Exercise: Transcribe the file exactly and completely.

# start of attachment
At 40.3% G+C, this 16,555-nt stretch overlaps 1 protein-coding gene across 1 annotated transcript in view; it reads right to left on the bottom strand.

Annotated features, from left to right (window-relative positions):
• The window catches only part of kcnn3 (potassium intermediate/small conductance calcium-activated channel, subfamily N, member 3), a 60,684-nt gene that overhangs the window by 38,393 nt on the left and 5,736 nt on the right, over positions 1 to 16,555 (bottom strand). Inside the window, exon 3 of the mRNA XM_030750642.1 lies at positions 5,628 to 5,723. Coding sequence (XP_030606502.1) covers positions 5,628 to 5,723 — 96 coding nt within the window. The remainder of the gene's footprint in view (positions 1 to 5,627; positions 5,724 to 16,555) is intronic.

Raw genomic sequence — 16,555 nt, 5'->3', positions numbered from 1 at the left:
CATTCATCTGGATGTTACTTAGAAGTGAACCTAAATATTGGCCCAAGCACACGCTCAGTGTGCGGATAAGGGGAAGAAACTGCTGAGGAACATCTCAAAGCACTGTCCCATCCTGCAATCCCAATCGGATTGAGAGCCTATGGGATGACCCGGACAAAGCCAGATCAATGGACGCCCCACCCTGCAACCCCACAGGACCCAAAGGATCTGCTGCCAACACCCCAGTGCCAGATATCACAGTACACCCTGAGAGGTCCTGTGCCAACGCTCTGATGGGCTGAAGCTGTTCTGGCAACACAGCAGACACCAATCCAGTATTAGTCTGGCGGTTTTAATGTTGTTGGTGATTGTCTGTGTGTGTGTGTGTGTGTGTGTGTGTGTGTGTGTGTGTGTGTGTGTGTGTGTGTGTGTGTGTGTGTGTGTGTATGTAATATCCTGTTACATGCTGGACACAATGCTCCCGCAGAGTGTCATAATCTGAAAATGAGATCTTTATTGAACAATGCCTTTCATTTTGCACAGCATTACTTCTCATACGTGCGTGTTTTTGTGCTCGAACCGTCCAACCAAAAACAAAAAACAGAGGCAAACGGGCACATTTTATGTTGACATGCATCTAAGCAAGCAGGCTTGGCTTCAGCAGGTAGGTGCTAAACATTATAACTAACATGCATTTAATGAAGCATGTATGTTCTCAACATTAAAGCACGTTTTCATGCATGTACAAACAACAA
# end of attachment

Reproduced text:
At 40.3% G+C, this 16,555-nt stretch overlaps 1 protein-coding gene across 1 annotated transcript in view; it reads right to left on the bottom strand.

Annotated features, from left to right (window-relative positions):
• The window catches only part of kcnn3 (potassium intermediate/small conductance calcium-activated channel, subfamily N, member 3), a 60,684-nt gene that overhangs the window by 38,393 nt on the left and 5,736 nt on the right, over positions 1 to 16,555 (bottom strand). Inside the window, exon 3 of the mRNA XM_030750642.1 lies at positions 5,628 to 5,723. Coding sequence (XP_030606502.1) covers positions 5,628 to 5,723 — 96 coding nt within the window. The remainder of the gene's footprint in view (positions 1 to 5,627; positions 5,724 to 16,555) is intronic.

Raw genomic sequence — 16,555 nt, 5'->3', positions numbered from 1 at the left:
CATTCATCTGGATGTTACTTAGAAGTGAACCTAAATATTGGCCCAAGCACACGCTCAGTGTGCGGATAAGGGGAAGAAACTGCTGAGGAACATCTCAAAGCACTGTCCCATCCTGCAATCCCAATCGGATTGAGAGCCTATGGGATGACCCGGACAAAGCCAGATCAATGGACGCCCCACCCTGCAACCCCACAGGACCCAAAGGATCTGCTGCCAACACCCCAGTGCCAGATATCACAGTACACCCTGAGAGGTCCTGTGCCAACGCTCTGATGGGCTGAAGCTGTTCTGGCAACACAGCAGACACCAATCCAGTATTAGTCTGGCGGTTTTAATGTTGTTGGTGATTGTCTGTGTGTGTGTGTGTGTGTGTGTGTGTGTGTGTGTGTGTGTGTGTGTGTGTGTGTGTGTGTGTGTGTGTGTGTATGTAATATCCTGTTACATGCTGGACACAATGCTCCCGCAGAGTGTCATAATCTGAAAATGAGATCTTTATTGAACAATGCCTTTCATTTTGCACAGCATTACTTCTCATACGTGCGTGTTTTTGTGCTCGAACCGTCCAACCAAAAACAAAAAACAGAGGCAAACGGGCACATTTTATGTTGACATGCATCTAAGCAAGCAGGCTTGGCTTCAGCAGGTAGGTGCTAAACATTATAACTAACATGCATTTAATGAAGCATGTATGTTCTCAACATTAAAGCACGTTTTCATGCATGTACAAACAACAA